Marital, Family or Individual Therapist serving the Indianapolis, Carmel, Fishers, Westfield and Noblesville communities in Indiana



Fellas, You Can't Have A Good Marriage Without Being Emotional
Written By: Mark Smith


Healing Toxic Shame Through Recovery
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Managing Abandonment  Issues Through Recovery
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I don't know how many manly men read my humble relationship column, but if they don't they should. I'll tell you what ladies : grab your scissors, start cutting and make sure that your guy gets a good look at this week's column. Slip it into the sports section or better yet strategically leave it by the toilet; there's never anything to read in there.

Let me describe for you the bread and butter of the marital counseling business. I get a call from an early 40'ish woman who says that her marriage has gotten really stale. She says that her husband is a workaholic, that they never talk on a deep level and that they make love maybe about once every six weeks or so. Since she is talking about a separation he has grudgingly agreed to darken my door. He would rather take a beating then come talk about his many failures and his lackluster sex life with a complete stranger, but there he is in a waiting room looking much like a puppy that just had a few whacks with a newspaper.

We'll call the hero of our story Dave. Dave grew up with a tough, alcoholic factory worker father and three equally tough and very competitive older brothers. Success in life meant being stronger than the next guy. He took many a beating from his father and his brothers. As a kid, emotional weakness would attract trouble for Dave like blood in the water attracts sharks. His female role model was his depressed, extremely passive mother. Dave's football scholarship was his ticket out of blue-collar poverty.

In college, Dave met pretty young Melissa. They spent countless hours talking during their 3-year courtship. Dave spoke about his abusive childhood with tears in his eyes and Melissa was blown away by his openness, vulnerability and strength. When they professed a life long love at the altar both of them were 100% sure that their love would never waver.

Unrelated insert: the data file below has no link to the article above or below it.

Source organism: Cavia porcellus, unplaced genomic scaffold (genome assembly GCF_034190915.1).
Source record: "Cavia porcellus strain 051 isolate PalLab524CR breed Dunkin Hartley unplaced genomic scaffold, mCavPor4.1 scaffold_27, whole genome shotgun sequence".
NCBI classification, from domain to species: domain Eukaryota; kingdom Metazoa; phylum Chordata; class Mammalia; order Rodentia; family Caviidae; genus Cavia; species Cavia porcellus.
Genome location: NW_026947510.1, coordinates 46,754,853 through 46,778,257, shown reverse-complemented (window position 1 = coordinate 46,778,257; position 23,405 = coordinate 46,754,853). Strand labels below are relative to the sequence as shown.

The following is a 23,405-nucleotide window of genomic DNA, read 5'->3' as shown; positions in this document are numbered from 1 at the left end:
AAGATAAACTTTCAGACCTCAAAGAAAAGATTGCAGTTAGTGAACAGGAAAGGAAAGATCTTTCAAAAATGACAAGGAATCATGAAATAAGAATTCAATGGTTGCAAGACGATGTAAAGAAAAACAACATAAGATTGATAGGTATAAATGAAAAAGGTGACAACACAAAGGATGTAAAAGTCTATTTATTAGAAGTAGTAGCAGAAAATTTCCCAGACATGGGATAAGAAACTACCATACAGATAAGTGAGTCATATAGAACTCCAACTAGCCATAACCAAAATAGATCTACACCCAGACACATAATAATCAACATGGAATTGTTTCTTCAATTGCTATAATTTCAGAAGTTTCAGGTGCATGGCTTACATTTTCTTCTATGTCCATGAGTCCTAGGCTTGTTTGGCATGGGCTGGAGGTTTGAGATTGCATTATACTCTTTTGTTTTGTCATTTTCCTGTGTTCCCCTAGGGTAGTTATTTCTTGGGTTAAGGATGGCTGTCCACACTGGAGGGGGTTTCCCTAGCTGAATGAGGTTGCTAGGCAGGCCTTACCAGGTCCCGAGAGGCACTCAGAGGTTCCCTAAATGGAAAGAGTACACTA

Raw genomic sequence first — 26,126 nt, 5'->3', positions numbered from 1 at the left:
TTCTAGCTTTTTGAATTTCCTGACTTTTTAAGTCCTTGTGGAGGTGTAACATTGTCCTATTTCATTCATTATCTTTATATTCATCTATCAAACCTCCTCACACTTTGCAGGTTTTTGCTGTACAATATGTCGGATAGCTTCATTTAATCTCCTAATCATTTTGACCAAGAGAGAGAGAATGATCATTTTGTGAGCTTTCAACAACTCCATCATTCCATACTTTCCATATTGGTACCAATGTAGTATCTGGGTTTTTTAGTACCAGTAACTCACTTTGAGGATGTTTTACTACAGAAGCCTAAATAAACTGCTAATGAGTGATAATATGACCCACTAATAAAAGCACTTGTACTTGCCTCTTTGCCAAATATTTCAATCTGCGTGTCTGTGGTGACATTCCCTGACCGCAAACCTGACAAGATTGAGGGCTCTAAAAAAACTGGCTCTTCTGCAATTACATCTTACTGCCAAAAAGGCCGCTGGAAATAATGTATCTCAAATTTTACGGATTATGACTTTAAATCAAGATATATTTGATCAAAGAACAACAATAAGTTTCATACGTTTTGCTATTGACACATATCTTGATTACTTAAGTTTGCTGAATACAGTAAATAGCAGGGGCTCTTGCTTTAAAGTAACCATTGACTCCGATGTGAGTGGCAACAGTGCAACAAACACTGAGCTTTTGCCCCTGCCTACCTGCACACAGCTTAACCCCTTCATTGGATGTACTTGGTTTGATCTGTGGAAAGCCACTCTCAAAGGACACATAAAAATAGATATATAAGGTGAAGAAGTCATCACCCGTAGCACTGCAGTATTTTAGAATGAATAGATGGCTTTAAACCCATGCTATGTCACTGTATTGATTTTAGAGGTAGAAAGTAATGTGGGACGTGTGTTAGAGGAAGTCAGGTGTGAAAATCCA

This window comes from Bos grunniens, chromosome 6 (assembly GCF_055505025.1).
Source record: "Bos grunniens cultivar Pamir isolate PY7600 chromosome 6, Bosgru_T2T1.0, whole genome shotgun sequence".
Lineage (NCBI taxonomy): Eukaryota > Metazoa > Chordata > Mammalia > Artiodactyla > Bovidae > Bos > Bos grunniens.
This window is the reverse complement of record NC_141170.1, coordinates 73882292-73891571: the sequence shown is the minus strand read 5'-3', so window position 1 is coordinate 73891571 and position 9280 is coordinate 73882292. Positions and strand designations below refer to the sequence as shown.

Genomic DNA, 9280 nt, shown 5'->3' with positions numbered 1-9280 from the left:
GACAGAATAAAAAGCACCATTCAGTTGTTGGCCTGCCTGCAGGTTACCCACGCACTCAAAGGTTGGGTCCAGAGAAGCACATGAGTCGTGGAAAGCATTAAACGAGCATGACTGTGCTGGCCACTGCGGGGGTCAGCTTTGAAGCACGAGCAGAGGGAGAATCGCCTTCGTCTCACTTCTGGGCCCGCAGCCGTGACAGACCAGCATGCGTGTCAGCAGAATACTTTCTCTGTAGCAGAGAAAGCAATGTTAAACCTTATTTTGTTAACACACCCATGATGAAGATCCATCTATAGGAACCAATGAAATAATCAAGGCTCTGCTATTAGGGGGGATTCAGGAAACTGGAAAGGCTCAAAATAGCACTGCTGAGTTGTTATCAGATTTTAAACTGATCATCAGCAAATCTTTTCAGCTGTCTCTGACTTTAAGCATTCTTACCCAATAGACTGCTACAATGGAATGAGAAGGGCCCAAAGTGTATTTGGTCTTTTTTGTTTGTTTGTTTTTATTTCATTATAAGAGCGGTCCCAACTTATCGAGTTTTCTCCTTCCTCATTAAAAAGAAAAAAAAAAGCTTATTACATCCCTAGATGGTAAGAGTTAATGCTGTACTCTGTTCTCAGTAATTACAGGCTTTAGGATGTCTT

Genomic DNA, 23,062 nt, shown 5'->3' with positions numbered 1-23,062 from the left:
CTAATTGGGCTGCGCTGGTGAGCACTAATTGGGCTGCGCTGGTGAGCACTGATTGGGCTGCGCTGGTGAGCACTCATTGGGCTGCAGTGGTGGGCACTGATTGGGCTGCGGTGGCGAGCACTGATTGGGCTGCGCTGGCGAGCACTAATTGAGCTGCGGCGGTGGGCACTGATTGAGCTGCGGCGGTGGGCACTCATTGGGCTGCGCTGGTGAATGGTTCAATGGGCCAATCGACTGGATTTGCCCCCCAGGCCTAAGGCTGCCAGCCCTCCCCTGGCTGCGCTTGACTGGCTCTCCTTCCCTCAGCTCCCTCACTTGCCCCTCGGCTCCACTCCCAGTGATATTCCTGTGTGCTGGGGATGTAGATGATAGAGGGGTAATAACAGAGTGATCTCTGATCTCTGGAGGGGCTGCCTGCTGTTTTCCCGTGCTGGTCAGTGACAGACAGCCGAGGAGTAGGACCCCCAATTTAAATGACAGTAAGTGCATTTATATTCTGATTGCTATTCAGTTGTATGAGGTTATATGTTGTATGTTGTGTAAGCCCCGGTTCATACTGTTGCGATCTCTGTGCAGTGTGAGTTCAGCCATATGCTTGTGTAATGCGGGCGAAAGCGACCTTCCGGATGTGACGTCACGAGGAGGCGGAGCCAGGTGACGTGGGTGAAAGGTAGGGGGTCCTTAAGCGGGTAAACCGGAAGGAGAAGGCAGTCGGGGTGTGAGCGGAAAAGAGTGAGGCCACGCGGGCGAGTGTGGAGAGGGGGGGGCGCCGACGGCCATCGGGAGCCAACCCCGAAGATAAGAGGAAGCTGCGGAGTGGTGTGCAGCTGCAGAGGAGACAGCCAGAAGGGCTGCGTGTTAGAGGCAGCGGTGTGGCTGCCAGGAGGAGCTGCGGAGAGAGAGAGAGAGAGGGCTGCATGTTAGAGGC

That was then, this is now; the honeymoon has long been over. Desperately lonely Melissa wonders where her deep, tenderhearted lover went. All she can get out of Dave these days is a grunt, an occasional burp and lots of bitter complaining about her disinterest in meeting his sexual needs. That cute plumber guy on Desperate Housewives is looking mighty good to her right now. She actually is vulnerable to any real life cute plumber guy who might come along. Dave is starting to visit strip clubs while he is on the road, looking for a cure to his boredom. You see where this is going.

So, when I tell Dave that he is going to have to learn how to open up emotionally, that the wounds from his horribly abusive childhood are blocking his ability to be connected to himself and to his wife, he looks at me like I'm nuts. With the sincerity of a sweet child, he informs me that he actually had a great childhood, that he learned to work hard and play hard and that if he could do it all over again he wouldn't change a single thing! Have you heard this story before, ladies? At this point I sigh deeply and ponder the prospect of doubling my fee - gonna be a tough one. Dave has been number one in everything that he has ever done. He was All-State in football, he married the prettiest girl at his college and he has been his company's top sales guy for 10 years running. He drives a Mercedes and he wears a Rolex. He doesn't know how to lose. If you are in second that isn't good enough : discipline yourself and push harder. He is truly confused. How could he be dysfunctional? He's a winner. Why isn't his pretty wife impressed with him the way she used to be? Why isn't being #1 good enough anymore?

Fast forward to twelve months later. Amazingly, Dave finally got it. It was either unwrap that deeply buried emotional ball of childhood crap or lose his wife. He was shocked that there were still a lot of tears in there. He found out that the whole therapy thing was actually pretty cool stuff. Dave also learned to talk about his current emotional needs and feelings. He learned to understand and meet his wife's emotional needs. He learned how to be intimate. He learned that being emotionally vulnerable is actually a sign of strength, not weakness. And he's thrilled with the effects of all that intimacy on his now robust and invigorated sex life. Sometimes you can teach an old dog some new tricks.




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This article was authored by Family Tree Counseling Associates, a marriage, individual and family counseling center serving the Indianapolis, Carmel, Fishers, Westfield and Noblesville communities in Indiana. If you would like to contact us, please fill out a contact us form or call us at 317-844-2442.
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